How Do Daughters Deal With A Narcissistic Mother?

Elisabeth Shaw

May 28, 2020

Having some measure of self-esteem is critical in ensuring we believe we are worthy of love and deserve to be treated well. Where it becomes a problem, and indeed could be diagnosed as narcissistic personality disorder, is when there is a consistent pattern of behaviour involving an exaggerated sense of self-importance.

Narcissists can go to great lengths to get what they want and are angry when they believe they were not given their due. At the same time, they are fragile in that they can’t handle criticism. Easily shamed and embarrassed, they can become consumed with anger, stress and depression, and the need to annihilate the perceived threat.

Julia Roberts Earns A Fortune On Mother’s Day2
Julia Roberts playing mum in the film Mother’s Day

Daughters of narcissistic mothers can particularly suffer as they are both sources of reflected glory – “look at what I have produced!” – and detractors if the daughter is seen to fall short. Therein lies the bind: the daughter needs to shine enough to polish the mother’s image, but also be sufficiently “flawed” or subservient so as not to become too much of a threat.

For their own good development, children need to feel special and admired. This is how a child develops a positive sense of self, by “showing off” to parents and receiving positive feedback that they are good, worthy, and doing well at their various milestones. A child also wants to please her parent to feel secure.

However, a narcissistic parent is almost impossible to please. A child is in service of their narcissistic mothers’ fragile self-esteem; without constant reinforcement, the mother might deflate, rage or take to her bed in depression. Daughters can end up learning to either submit and placate in order to manage the constant rollercoaster of their mother’s moods or might rebel so as not to suffocate under all the demands. However, being a “mini me” is an invidious position as the daughter never gets to be valued in her own right and is always framed as a work in progress. A rebel is at risk of being hated and rejected; perceived as both a source of shame and a threat to the fragile mother.

relationships, mother

Getting away from this unhealthy dynamic is often very difficult. Here are some ideas to help you start to make some positive changes:

  • While our parents have a strong influence on us, it is part of growing up to realise that they are human, and like us, are flawed. Notice the quality of your mother’s other relationships. People with more extreme narcissistic traits fall out with many people including friends, partners and extended family. It’s not about you, it’s about her. Even if your mother can’t see you as a separate person, start to construct a view of yourself as different and separate.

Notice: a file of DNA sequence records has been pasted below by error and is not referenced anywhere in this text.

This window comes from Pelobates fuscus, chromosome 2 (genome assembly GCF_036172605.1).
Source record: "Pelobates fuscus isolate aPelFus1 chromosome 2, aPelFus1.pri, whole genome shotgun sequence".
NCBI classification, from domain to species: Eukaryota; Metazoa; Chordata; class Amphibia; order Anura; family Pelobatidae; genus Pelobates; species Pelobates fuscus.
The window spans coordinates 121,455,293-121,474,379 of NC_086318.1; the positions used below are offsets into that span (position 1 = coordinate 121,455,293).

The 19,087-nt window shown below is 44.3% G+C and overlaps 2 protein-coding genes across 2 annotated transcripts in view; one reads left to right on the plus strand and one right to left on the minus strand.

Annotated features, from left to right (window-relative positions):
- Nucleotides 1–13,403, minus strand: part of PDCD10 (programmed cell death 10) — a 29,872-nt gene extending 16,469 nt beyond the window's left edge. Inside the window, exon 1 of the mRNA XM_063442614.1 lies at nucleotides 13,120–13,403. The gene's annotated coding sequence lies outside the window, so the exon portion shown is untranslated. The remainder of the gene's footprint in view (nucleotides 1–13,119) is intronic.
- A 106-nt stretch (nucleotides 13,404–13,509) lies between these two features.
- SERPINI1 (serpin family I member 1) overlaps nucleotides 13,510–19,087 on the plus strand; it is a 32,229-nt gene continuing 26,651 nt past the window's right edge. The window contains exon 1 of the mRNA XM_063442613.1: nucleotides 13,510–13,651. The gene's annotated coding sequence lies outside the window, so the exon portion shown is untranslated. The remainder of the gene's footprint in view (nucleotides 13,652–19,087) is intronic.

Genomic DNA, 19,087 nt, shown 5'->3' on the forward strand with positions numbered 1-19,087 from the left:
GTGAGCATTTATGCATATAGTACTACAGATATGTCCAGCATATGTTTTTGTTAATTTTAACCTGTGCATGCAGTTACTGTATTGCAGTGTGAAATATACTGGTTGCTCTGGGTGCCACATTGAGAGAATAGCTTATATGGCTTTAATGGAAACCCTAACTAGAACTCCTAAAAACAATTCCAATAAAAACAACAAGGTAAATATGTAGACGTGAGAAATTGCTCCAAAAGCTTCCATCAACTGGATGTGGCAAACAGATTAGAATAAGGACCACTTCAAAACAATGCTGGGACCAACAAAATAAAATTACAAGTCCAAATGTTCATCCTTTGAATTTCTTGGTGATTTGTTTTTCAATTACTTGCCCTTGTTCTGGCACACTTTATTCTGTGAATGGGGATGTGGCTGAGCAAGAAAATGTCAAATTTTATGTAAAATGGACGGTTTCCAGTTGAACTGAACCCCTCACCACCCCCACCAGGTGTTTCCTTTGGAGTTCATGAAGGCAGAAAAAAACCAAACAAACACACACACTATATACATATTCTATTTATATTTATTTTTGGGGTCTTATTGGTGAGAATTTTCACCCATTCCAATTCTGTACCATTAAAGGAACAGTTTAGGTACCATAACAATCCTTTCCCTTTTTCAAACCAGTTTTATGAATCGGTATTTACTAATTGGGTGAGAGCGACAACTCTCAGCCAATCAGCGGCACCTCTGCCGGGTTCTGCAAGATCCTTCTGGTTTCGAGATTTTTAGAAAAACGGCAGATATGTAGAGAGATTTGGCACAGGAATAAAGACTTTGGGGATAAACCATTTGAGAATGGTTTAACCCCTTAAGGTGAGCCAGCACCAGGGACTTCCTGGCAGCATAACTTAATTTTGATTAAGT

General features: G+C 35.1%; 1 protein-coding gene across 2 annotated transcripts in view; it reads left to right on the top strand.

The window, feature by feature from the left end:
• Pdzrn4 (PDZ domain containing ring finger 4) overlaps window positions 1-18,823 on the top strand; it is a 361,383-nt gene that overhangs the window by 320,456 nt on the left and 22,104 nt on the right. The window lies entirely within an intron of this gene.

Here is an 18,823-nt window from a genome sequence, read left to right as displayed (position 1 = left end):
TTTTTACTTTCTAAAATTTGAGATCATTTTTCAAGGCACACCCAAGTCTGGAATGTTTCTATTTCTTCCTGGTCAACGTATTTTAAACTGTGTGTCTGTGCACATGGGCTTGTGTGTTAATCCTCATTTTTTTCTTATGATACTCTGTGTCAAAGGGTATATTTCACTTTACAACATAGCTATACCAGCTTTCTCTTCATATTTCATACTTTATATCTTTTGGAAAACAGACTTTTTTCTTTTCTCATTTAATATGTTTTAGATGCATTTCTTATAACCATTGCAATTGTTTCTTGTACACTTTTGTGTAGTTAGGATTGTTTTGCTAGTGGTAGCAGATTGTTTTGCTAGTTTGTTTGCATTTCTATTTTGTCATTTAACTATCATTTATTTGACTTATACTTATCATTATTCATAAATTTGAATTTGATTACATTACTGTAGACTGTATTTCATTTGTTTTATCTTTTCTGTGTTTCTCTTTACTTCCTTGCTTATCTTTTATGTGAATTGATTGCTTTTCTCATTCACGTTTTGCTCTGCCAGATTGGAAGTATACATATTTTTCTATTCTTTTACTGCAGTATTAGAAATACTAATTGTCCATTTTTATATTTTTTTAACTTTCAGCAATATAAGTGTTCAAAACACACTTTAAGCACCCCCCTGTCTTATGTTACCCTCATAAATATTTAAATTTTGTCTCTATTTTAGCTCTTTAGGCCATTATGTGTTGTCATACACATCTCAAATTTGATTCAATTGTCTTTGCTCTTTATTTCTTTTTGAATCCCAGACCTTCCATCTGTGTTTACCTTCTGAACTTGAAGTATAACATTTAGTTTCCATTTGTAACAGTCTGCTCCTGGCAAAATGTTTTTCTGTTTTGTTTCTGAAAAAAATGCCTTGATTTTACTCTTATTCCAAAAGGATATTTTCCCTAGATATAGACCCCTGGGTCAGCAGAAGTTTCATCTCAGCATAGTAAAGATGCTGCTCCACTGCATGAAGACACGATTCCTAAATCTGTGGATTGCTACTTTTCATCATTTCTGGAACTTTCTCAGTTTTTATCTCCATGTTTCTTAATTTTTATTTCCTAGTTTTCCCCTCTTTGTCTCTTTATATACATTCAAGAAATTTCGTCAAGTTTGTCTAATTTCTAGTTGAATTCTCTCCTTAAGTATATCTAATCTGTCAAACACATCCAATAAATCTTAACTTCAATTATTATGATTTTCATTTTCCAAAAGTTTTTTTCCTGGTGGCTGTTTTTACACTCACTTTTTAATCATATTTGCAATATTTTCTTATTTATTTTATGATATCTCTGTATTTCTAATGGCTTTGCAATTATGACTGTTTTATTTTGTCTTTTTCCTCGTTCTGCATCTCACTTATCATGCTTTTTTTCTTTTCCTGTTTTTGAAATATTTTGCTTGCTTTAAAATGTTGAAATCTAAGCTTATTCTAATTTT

• Develop other sources of self-esteem. Listen carefully to feedback from teachers, friends, even casual people you meet who say something different about you. Try and give these other perspectives more weight. Don’t let your Mum discount it.
  • Even if your Mum can’t admire or credit you, don’t let that stop you saying that her feedback is hurtful and unfair. She may not be able to change much, but by standing up for yourself, you don’t let her be the last word on you.
  • Manage her fragility in a skilled way that protects you both. If your Mum can slide into despair or depression, then that can be a huge burden to handle. In order to stand up for yourself, you might need to manage her emotions too. However, instead of this being your sole focus, it is about sharing the focus. So, you might say “I know you may not mean this at all but when you don’t acknowledge how well I did I think we both miss out on an opportunity to celebrate…” That means that you save her from any implied criticism and help both your self-esteems stay afloat.
  • By acknowledging her fragility, you can start to own your own strength. Being able to stay calm in your own mind while your mother’s moods rollercoaster is hard but is the goal. Give yourself that task rather than get drawn into the job of making her feel better. If you want to continue to have your Mum in your life, then managing yourself rather than her (as you will have been trained to do for many years) will need to be your priority.

If you have grown up with these relationship dynamics, they can be difficult to separate from and forge your own path while staying connected.

Seeking advice from an impartial relationship counsellor can help. Simply call Relationships Australia NSW on 1300 364 277 to make an appointment.


By Elisabeth Shaw

Elisabeth Shaw is CEO of Relationships Australia NSW and a clinical and counselling psychologist specialising in couple and family work.



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